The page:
Fool Me Twice
By Meredith Duran
Release Date: March 25, 2014
Alastair de Grey, fifth Duke of Marwick, is the essence of a tragic hero. Once one of England’s leading political lights, in line to become Prime Minister with the power he covets to see more of his reform agenda realized, he has become a man immersed in his own particular horrors, afraid to leave his room for fear he will murder those men with whom his wife betrayed him. His fear of translating his murderous thoughts into murderous actions and his fear of becoming fodder for the scandal sheets have led him to abdicate his responsibilities on every level. If madness is the inability to think in a clear and sensible way, then Marwick is indeed mad.
Olivia dares the duke’s wrath even after he throws a bottle at her. Angered by his disregard for care of the valuable books in his rooms, offended by the dirt in which he lives, and dismayed by his irresponsibility in ignoring his correspondence, she challenges him at every turn until gradually, one cautious step at a time, Marwick returns to life. But even when the attraction between them intensifies, Olivia cannot forget her purpose. She must have that file, although she knows Marwick, a man already devastated by betrayal, will view her theft as yet another unforgiveable betrayal.
Fool Me Twice is a romance with a strong mystery element, and Duran succeeds in keeping her readers emotionally invested in the relationship between Olivia and Marwick as it develops, is threatened, and overcomes obstacles on its way to the HEA and in maintaining their interest in discovering the identity of Olivia’s enemy. It’s a plus that the revelation is not the predictable outcome many readers will assume. Marwick’s story too has revelations as readers learn more about the details and the motives of his wife’s betrayal.
Duran once more proves that no writer of historical romance is better at creating intense, compelling lead characters. I have become wary of the term “strong heroine” since it seems to me that it is too often used to describe a character in period costume who acts like a contemporary heroine. But Duran shows that Olivia is a woman of her time. Olivia’s strength is revealed in her past when she refused to be broken by social ostracism and in her present when she finds the resources to survive even when she’s left for dead and the threat of another attempt on her life hangs heavy over her. Marwick is a dark hero, a truly tormented man made more interesting by the fact that he truly is a tragic hero. However damaging his wife’s betrayal may have been, it is what that betrayal does to his image of himself that nearly destroys him. Duran allows the reader to see Marwick’s own realization of this truth:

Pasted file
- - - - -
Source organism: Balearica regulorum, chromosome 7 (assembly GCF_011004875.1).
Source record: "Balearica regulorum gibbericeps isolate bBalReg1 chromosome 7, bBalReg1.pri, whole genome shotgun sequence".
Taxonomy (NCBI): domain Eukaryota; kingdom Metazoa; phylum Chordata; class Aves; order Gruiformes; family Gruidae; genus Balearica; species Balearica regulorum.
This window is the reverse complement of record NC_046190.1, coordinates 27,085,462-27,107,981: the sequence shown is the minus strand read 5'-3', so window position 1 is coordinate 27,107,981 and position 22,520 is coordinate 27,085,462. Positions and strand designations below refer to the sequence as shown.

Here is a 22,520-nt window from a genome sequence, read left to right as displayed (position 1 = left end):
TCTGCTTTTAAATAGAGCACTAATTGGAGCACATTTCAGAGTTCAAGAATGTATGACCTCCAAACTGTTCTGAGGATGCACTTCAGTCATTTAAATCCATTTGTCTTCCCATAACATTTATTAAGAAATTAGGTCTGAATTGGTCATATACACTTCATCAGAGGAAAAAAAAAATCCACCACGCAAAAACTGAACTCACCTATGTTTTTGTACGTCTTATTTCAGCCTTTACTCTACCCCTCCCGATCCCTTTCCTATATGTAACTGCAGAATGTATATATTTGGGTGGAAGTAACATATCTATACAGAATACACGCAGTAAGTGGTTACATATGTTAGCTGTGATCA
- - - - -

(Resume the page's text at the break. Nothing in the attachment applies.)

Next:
He thought once that he saw every possibility. That he would make his own destiny. That he and Margaret, together, would be everything the world required. He thought he had control, and that everything he did was done perfectly.
As always with a Duran book, the writer in me relishes her prose. Not only does it have a lucidity and grace that pleases but the precision of the diction in sentences like this one adds to the layers of meaning: “His insanity had a feel to it, jagged and sharp, so the very air in his bedroom seemed filled with edges.” Those edges pierce Olivia’s—and the reader’s--preconceptions.
Fool Me Twice is the second book in the Rules for the Reckless series. While it can be read as a standalone, I think the story has greater depth for readers who have also read That Scandalous Summer. Not only are both Olivia and Marwick introduced in that book, but Olivia’s connection to Elizabeth Chudderley and Marwick’s estrangement from his brother Michael are also shown in the first book. Whether you read Fool Me Twice alone or in concert with That Scandalous Summer, if you like romance novels that are intelligent, intense, and immensely interesting, I highly recommend this one.